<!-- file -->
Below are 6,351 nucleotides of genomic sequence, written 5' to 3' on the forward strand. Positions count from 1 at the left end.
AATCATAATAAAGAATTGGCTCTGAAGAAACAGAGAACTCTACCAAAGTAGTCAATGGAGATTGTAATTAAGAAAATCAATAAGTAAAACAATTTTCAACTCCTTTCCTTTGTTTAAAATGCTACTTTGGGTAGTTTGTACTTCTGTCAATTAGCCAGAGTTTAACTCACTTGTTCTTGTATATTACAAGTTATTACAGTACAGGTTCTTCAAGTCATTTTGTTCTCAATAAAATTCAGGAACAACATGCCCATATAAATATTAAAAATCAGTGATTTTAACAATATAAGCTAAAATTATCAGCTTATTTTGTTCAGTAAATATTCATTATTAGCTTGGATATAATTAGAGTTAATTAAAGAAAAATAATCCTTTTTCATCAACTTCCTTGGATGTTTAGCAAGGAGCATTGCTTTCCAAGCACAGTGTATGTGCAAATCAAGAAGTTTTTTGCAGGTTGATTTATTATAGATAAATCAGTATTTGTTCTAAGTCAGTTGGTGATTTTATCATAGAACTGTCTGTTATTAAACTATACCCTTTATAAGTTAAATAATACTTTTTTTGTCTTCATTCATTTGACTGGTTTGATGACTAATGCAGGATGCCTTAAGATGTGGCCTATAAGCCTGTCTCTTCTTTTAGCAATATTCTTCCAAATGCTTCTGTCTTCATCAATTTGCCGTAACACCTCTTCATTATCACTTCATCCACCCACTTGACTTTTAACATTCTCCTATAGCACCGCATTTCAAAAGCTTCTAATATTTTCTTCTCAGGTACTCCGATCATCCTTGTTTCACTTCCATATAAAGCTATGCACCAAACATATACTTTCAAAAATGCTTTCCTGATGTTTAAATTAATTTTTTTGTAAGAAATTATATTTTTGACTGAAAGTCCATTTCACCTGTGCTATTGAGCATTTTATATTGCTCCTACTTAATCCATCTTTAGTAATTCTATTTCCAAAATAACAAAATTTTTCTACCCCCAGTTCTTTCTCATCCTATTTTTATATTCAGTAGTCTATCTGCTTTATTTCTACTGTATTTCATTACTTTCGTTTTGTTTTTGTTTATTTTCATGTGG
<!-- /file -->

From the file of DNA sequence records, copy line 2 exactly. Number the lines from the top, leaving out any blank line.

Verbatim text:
AATCATAATAAAGAATTGGCTCTGAAGAAACAGAGAACTCTACCAAAGTAGTCAATGGAGATTGTAATTAAGAAAATCAATAAGTAAAACAATTTTCAACTCCTTTCCTTTGTTTAAAATGCTACTTTGGGTAGTTTGTACTTCTGTCAATTAGCCAGAGTTTAACTCACTTGTTCTTGTATATTACAAGTTATTACAGTACAGGTTCTTCAAGTCATTTTGTTCTCAATAAAATTCAGGAACAACATGCCCATATAAATATTAAAAATCAGTGATTTTAACAATATAAGCTAAAATTATCAGCTTATTTTGTTCAGTAAATATTCATTATTAGCTTGGATATAATTAGAGTTAATTAAAGAAAAATAATCCTTTTTCATCAACTTCCTTGGATGTTTAGCAAGGAGCATTGCTTTCCAAGCACAGTGTATGTGCAAATCAAGAAGTTTTTTGCAGGTTGATTTATTATAGATAAATCAGTATTTGTTCTAAGTCAGTTGGTGATTTTATCATAGAACTGTCTGTTATTAAACTATACCCTTTATAAGTTAAATAATACTTTTTTTGTCTTCATTCATTTGACTGGTTTGATGACTAATGCAGGATGCCTTAAGATGTGGCCTATAAGCCTGTCTCTTCTTTTAGCAATATTCTTCCAAATGCTTCTGTCTTCATCAATTTGCCGTAACACCTCTTCATTATCACTTCATCCACCCACTTGACTTTTAACATTCTCCTATAGCACCGCATTTCAAAAGCTTCTAATATTTTCTTCTCAGGTACTCCGATCATCCTTGTTTCACTTCCATATAAAGCTATGCACCAAACATATACTTTCAAAAATGCTTTCCTGATGTTTAAATTAATTTTTTTGTAAGAAATTATATTTTTGACTGAAAGTCCATTTCACCTGTGCTATTGAGCATTTTATATTGCTCCTACTTAATCCATCTTTAGTAATTCTATTTCCAAAATAACAAAATTTTTCTACCCCCAGTTCTTTCTCATCCTATTTTTATATTCAGTAGTCTATCTGCTTTATTTCTACTGTATTTCATTACTTTCGTTTTGTTTTTGTTTATTTTCATGTGG